True Blood’s Anna Camp Reveals Her Struggles With COVID-19

Anna Camp

2020 hasn’t been kind to the human population, having riddled us with issues ranging from Australia’s massive wildfires, locust swarms in Africa, fears of a new world war and civil unrest worldwide following the murder of George Floyd. And though all of that has wreaked havoc, topping it all off has been the ongoing COVID-19 coronavirus pandemic that’s only worsening by the day. With over 15 million known cases globally and 620,000 deaths, the outbreak has taken a massive toll on basically every aspect of daily life.

The United States remains the epicenter of the virus, and record numbers of new cases are appearing daily with total known infections having passed 4 million. It’s expected that that number is substantially higher, too, considering the fact that the virus is known to be asymptomatic or mild for many of those infected. And even despite increasing cases, political battles continue over whether or not the economy should continue to open up as unemployment skyrockets across the nation, whether masks should be worn in public places and whether schools should reopen later this summer.

Celebrities haven’t been immune to the virus, either, and one True Blood actress in particular has seen some of the long-term effects that COVID-19 can have on the human body. In a recent Instagram post, Anna Camp – known for portraying antagonist Sarah Newlin on the show – opened up about her experience and shared that she’s suffered with persistent symptoms like poor sense of smell, extreme fatigue, dizziness and more even after finally testing negative following her initial three week battle with the virus.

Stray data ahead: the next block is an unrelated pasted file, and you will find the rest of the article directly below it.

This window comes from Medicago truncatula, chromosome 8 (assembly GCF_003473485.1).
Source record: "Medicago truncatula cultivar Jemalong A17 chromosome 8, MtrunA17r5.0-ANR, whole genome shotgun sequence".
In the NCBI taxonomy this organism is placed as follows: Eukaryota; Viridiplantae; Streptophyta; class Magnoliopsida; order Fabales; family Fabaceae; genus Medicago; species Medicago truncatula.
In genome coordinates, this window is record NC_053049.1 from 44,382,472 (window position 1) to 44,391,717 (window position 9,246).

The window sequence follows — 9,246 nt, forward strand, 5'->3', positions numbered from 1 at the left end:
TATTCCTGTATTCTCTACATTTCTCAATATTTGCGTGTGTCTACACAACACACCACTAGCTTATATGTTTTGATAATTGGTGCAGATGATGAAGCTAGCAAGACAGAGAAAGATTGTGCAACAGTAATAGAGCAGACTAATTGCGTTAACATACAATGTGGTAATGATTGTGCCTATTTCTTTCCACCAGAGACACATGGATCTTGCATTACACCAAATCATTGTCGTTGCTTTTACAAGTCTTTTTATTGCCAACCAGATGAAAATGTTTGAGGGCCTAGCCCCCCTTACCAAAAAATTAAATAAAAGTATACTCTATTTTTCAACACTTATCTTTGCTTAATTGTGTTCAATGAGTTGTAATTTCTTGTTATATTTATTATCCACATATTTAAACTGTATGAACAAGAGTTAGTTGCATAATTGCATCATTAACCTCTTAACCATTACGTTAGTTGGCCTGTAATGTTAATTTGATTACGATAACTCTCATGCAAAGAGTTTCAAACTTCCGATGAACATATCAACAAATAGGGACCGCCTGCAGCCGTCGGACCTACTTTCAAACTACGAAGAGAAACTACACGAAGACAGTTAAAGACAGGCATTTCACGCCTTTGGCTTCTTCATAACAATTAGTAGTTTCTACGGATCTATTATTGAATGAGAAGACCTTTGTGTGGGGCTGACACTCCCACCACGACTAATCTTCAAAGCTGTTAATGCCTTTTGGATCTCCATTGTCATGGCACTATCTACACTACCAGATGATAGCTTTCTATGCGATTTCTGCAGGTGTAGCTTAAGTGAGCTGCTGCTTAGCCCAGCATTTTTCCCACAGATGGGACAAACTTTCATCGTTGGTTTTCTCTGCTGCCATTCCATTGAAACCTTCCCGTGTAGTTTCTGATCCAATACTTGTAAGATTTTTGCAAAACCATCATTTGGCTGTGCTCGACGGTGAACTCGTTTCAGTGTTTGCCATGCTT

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Hi friends… I felt it was my responsibility to share that I ended up getting Covid-19. I have since tested negative, but I was extremely sick for over three weeks and still have lingering symptoms. I was incredibly safe. I wore a mask. I used hand sanitizer. One time, when the world was starting to open up, I decided to forgo wearing my mask in public. One. Time. And I ended up getting it. I believe it may have been because of that one time. People are saying it’s like having the flu, but I’ve had the flu, and this is absolutely not that. The panic of contracting a virus that is basically untreatable and is so new that no one knows the long term irreparable damage it does to your immune system is unbelievably stressful. Completely losing my sense of smell and taste without knowing when or even if they will return is extremely disorienting. I’m only smelling about 30 percent of how I used to now. Other persistent symptoms are (a month later) dizziness, extreme fatigue, impacted sinuses, upset stomach, nausea, vomiting, and fever. I’m lucky. Because I didn’t die. But people are. Please wear ur mask. It can happen any time. And it can happen to anyone. Even that one time you feel safe. We can all make a difference. Wearing a mask is saving lives. Thank you to everyone who reached out to check on me during this scary time. Please be safe out there. Let’s all do our part and wear a mask. I don’t want any of you to go through what I did. Even though it’s a little thing, it can have a huge impact, and it’s so incredibly easy to do❤️

A post shared by Anna Camp (@therealannacamp) on

Anna Camp

Anna Camp‘s lingering problems aren’t surprising, of course, as health officials and doctors have stated that lasting effects from COVID-19 are becoming more apparent as they learn more about how the virus attacks the body. Brain damage, neurological and cardiac problems and long-term breathing issues rank among the most debilitating symptoms some patients experience well after testing negative.

That said, it may be years before we know all of the details about the enduring impact this devastating novel coronavirus will have on the world’s population. In the meantime, stay safe.